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Review school security now

Published: 
Friday, February 23, 2018
Parents fume at Jordan Hill:
Kerryann Balchan, centre, and other parents of students attending Jordan Hill Presbyterian Primary School, wait for a meeting with the principal at the school yesterday. PICTURE KRISTIAN DE SILVA

Fearful for their children’s lives, irate parents of Jordan Hill Presbyterian School yesterday demanded that Government review security arrangements at all primary schools, saying one guard per school was woefully inadequate.

More than 80 per cent of students and teachers turned up for classes yesterday, and despite the armed robbery of a trainee teacher on the compound the day before there was still only one guard on duty.

This angered parents, who said they were reluctant to send their children to school until better security arrangements were put in place. Parent Kerryann Lalchan said, “I did not send my daughter to school today. She was too afraid. I came today to see what they are saying about security. After that I am leaving and I am taking my children with me.”

Rachel Mohammed also said she was afraid for her child’s security.

“If a robber can walk into the school and rob a teacher on the compound what is stopping this from happening again. We want some answers,” Mohammed said.

Following a mid-morning meeting, the parents decided to pool their money together to pay for an additional security guard after being told the Ministry of Education could not immediately hire another guard.

Parents/Teachers Association vice president Aqueela Khan said, “We have written to the ministry asking for security and parents have committed to donating some money to hire a guard in the interim. Two parents have also agreed to volunteer their services free of charge to man the two back entrances on mornings and on afternoons.”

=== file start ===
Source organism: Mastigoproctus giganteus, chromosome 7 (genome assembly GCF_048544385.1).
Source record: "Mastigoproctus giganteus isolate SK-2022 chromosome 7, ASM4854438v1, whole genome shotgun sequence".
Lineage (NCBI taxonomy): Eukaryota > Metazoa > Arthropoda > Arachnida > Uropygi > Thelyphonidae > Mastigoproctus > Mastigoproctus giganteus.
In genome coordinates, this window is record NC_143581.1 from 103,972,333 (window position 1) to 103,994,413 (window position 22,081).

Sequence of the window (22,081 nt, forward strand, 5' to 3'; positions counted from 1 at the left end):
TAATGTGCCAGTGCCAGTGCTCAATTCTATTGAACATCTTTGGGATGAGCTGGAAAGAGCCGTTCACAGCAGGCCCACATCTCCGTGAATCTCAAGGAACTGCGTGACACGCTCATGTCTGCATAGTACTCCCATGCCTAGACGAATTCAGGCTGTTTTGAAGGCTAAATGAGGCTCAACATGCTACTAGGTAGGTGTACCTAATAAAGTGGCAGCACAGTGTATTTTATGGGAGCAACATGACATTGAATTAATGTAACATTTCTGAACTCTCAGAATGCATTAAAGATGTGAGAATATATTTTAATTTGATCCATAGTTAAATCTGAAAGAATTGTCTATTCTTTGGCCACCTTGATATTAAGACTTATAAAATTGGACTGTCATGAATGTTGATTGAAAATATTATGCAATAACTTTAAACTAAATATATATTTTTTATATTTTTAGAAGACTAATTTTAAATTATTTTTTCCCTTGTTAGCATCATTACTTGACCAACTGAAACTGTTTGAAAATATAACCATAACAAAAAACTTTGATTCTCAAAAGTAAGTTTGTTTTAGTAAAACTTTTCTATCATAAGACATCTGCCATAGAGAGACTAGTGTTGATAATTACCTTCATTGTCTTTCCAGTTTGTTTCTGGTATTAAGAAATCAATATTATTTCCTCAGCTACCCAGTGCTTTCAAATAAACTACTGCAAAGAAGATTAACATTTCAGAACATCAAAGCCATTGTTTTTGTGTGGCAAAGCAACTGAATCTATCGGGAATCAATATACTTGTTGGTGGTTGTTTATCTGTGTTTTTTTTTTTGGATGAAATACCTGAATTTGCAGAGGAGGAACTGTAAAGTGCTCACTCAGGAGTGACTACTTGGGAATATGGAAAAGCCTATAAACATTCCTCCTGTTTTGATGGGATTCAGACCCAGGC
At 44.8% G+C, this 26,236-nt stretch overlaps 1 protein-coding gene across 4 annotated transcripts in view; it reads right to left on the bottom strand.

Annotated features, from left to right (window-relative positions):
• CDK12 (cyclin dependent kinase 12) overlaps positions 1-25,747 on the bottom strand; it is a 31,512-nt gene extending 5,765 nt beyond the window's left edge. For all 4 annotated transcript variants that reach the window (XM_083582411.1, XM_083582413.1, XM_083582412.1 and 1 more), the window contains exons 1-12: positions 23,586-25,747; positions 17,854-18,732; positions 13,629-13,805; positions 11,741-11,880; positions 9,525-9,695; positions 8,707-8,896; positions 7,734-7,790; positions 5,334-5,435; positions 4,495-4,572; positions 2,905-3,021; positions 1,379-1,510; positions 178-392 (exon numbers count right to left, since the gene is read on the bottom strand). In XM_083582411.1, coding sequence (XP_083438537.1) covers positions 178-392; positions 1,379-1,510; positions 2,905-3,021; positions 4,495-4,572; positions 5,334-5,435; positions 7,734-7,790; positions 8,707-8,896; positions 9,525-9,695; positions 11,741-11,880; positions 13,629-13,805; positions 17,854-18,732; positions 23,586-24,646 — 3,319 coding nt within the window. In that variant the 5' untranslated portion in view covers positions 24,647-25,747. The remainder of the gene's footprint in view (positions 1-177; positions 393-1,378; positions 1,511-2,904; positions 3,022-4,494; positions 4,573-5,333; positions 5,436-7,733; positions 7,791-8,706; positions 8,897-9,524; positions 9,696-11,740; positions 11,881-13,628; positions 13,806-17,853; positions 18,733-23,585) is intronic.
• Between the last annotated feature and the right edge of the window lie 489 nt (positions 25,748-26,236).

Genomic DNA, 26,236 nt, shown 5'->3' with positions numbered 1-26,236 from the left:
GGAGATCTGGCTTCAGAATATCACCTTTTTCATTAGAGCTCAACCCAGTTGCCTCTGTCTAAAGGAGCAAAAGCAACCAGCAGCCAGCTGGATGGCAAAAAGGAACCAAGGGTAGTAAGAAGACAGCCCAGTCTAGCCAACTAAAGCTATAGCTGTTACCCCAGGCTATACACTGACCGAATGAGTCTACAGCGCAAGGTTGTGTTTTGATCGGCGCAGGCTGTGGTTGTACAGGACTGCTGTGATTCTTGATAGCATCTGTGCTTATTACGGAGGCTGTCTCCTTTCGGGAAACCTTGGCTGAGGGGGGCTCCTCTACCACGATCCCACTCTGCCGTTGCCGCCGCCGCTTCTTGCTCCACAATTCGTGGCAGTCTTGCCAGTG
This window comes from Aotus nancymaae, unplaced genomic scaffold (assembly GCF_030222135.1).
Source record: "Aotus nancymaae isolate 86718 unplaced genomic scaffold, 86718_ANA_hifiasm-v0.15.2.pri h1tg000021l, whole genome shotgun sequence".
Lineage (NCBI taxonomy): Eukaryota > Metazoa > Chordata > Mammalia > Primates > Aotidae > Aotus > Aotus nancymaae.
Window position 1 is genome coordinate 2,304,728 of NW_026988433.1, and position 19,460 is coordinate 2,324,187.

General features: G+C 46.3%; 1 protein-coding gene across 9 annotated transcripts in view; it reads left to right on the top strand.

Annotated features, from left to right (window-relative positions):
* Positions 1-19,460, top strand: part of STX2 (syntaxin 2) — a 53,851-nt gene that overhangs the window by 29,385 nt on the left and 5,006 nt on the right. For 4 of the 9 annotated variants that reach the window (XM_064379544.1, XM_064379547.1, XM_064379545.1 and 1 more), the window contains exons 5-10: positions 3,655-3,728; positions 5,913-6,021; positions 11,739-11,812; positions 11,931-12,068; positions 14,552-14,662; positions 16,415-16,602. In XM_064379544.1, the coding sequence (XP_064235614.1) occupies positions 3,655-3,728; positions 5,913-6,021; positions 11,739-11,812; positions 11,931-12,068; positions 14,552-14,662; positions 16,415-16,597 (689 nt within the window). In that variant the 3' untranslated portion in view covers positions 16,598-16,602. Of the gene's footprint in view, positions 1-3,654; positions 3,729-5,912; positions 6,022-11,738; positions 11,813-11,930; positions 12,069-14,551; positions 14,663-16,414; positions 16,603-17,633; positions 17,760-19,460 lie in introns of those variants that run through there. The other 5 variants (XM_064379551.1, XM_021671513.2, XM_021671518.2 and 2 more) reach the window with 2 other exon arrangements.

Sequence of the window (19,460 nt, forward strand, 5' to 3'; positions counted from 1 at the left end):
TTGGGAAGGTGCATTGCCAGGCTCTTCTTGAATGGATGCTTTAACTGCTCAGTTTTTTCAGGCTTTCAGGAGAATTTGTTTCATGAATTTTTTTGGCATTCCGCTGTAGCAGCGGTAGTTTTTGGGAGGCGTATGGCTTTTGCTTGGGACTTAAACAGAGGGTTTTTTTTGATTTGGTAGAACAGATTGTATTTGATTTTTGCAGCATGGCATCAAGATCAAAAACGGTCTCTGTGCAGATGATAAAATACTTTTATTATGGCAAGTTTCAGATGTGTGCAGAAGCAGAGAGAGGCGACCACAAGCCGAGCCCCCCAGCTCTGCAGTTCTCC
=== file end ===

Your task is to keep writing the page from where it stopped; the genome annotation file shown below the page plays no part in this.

She said discussions were also held to install security cameras at the school and officers from the Princes Town Police Station had agreed to do additional patrols during school hours so parents can feel a sense of security.

Meanwhile, Presbyterian Primary School Board general secretary Aphzal Ackbarali says they are planning a meeting soon to discuss the matter.

“The Ministry of Education provided counselling to staff and students and the Presbyterian Church is also ready to provide support,” Ackbarali said.

But Association of Denominational Boards president Sharon Mangaroo said the ministry must move forward to improving security in all schools because of the worsening crime situation. She said instead of providing just one officer, the ministry should review each school individually and based on the population, location and other related factors and assign a specific number of guards.

Contacted yesterday, Education Minister Anthony Garcia said it was important to adhere “to security protocol to ensure that instances such as those that occurred at Jordan Hill Presbyterian School and Ste Madeleine Secondary School do not recur in the future.”

“While we can never predict when incidents like these may occur, we have planned and put thought into safety and security protocol at the nation’s schools to mitigate the extent to which our teachers and students would be affected if something does happen. Both incidents have called for a thorough investigation into the school’s administration and implementation of the aforementioned procedures. The ministry will be working closely with the T&T Police Service,” Garcia said.

On Wednesday shortly before school began, an unmasked gunman walked up to a trainee teacher and robbed her of her Nissan Frontier pickup. The vehicle was recovered at Katleen Crescent, Block Four, Palmiste around 2 pm yesterday by PC Ragoonath and James. It bore false license plates. However, the bandit remains at large.

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